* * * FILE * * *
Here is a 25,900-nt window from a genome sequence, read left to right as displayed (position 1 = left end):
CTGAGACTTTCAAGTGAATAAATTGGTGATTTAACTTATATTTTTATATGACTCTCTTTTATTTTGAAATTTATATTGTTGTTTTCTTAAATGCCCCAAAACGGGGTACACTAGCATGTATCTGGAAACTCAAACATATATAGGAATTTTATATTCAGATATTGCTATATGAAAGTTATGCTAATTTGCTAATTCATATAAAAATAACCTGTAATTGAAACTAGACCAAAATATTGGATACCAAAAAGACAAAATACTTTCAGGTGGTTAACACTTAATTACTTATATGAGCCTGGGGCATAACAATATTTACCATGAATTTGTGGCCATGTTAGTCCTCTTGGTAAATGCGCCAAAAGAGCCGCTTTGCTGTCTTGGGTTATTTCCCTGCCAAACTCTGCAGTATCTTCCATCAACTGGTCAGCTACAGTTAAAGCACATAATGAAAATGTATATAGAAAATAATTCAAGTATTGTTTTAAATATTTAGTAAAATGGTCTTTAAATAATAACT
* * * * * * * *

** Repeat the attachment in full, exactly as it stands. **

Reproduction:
Here is a 25,900-nt window from a genome sequence, read left to right as displayed (position 1 = left end):
CTGAGACTTTCAAGTGAATAAATTGGTGATTTAACTTATATTTTTATATGACTCTCTTTTATTTTGAAATTTATATTGTTGTTTTCTTAAATGCCCCAAAACGGGGTACACTAGCATGTATCTGGAAACTCAAACATATATAGGAATTTTATATTCAGATATTGCTATATGAAAGTTATGCTAATTTGCTAATTCATATAAAAATAACCTGTAATTGAAACTAGACCAAAATATTGGATACCAAAAAGACAAAATACTTTCAGGTGGTTAACACTTAATTACTTATATGAGCCTGGGGCATAACAATATTTACCATGAATTTGTGGCCATGTTAGTCCTCTTGGTAAATGCGCCAAAAGAGCCGCTTTGCTGTCTTGGGTTATTTCCCTGCCAAACTCTGCAGTATCTTCCATCAACTGGTCAGCTACAGTTAAAGCACATAATGAAAATGTATATAGAAAATAATTCAAGTATTGTTTTAAATATTTAGTAAAATGGTCTTTAAATAATAACT